What ought to be appended to President Carter's recently announced master plan for inspiring a new wave of job-creating Yankee ingenuity is that now and then there's a case to be made for technological immobility, even for regression or selective Ludditism.

As a nation whose advertising industry runs on the word "new," America gags on the proposition that an item of commerce may actually have evolved to perfection in design and manufacture and that it's futile to strive for improvement. It's that spirit of new-is-better that has led to such technological accomplishments as flour blended with non-fattening sawdust; the genetically engineered, thick-skinned, machine-harvestable tomato; and chemically induced beer foam. These are examples of what the experts mean by "innovation," which, as distinct from invention, covers the course from the first glimmering of a bright idea on through the process of research, production and, finally, marketing. And it's an indiscriminate adulation of innovation -- as a presumed antidote to all kinds of failings of present-day American society -- that runs through the White House's proposals to boost industrial innovation.

One difficulty with this government certification of newness as a good in itself is that it fails to recognize that some items have matured to the point where they are just fine as they are -- and that any attempt to improve on them will fail or result in changes that make them worse.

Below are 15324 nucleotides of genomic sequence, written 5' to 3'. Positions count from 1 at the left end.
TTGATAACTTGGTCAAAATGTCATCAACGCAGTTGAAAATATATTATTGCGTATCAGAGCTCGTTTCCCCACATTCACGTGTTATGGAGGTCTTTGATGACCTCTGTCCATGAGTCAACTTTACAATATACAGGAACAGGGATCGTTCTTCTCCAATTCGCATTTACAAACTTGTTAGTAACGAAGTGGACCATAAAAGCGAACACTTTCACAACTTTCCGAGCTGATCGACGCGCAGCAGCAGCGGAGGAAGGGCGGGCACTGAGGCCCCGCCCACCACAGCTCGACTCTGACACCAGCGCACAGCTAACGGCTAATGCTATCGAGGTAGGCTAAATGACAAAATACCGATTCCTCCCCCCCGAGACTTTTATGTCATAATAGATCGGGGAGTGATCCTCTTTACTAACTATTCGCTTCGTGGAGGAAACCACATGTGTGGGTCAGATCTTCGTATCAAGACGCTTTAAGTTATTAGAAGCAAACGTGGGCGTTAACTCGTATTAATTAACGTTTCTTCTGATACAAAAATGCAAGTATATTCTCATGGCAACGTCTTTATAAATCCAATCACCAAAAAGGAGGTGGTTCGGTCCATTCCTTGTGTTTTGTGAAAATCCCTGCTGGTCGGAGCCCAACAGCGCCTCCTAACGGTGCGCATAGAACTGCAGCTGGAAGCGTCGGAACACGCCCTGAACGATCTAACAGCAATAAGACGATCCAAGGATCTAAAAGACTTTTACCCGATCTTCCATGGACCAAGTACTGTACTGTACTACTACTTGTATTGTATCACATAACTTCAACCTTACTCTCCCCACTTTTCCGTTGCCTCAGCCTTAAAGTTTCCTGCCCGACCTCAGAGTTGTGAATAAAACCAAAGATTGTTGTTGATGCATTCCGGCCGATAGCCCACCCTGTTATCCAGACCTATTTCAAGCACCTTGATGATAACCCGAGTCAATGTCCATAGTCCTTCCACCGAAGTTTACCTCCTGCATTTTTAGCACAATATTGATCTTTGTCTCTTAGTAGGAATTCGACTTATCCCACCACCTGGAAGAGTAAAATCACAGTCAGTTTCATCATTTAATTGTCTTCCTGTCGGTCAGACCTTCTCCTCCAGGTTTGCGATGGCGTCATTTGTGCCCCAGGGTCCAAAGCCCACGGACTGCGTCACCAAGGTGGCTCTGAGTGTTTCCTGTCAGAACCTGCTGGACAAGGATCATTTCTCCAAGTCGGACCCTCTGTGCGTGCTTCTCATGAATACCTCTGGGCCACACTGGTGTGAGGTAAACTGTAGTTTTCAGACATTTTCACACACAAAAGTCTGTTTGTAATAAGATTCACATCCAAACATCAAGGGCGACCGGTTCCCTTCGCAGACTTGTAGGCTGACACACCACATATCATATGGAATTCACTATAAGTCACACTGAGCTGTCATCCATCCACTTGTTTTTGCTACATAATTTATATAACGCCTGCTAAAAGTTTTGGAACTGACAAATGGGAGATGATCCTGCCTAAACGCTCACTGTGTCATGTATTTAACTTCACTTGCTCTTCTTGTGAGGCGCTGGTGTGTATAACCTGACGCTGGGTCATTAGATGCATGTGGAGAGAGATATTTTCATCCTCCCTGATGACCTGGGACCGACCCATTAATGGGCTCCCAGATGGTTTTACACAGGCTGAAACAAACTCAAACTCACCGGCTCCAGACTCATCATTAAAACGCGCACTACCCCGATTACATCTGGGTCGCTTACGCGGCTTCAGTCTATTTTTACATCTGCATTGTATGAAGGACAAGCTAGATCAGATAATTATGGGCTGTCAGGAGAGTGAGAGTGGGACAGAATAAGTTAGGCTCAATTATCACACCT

In Britain, where beer is paid serious attention, innovations out of modern chemistry visited so many misfortunes on the nation's brew that a nationwide revolt ensued. The big innovation in beer-brewing in Britain now is the resumption of 19th-century brewing techniques.

There are plenty of other examples of products and techniques reaching technological maturity that were only mucked up by later attempts at innovation. At the turn of the century, this country's railroad system had attained a degree of technological sophistication that we'd all be happy to see restored; that's something to think about while encapsulated in a broken-down Metroliner. The streetcar systems that once served American cities so efficiently and economically were innovated into oblivion. The current surge of interest in wood-burning stoves provides no occasion for innovation; what's needed is rediscovery.

With technological dynamism enshrined as an essential of a successful economy, what's easy to overlook is that while "new" and "better" often go together, there are many times when they don't. The reason for this -- contrary to everything that's been drummed into us -- is that some things eventually get to be as good as they can be and there's no reason to look any further. Evidence of this is all around us, in such commonplace items as tables, chairs, eating utensils and cooking pots, each of which is the mature product of long-evolving technologies. The comeback of the cast-iron stewing pot, which made its debut in prehistory, is not at all impeded by plastic-coated space-age competitors.

When it comes to replacing satisfactory products with ones that are superior, but needlessly so, the innovation movement really hits its stride. The most striking and successful example today is the electronic wristwatch, which, for all its technological sophistication, simply tells you the time -- a function that was nicely attended to ages before the dawn of solid-state physics.

The bright place on the innovation scene is that the United States possesses a vast and diversified research enterprise that can really produce. What's lacking in the president's plan of Industrial Innovation Initiatives is any sense of values concerning what it ought to produce.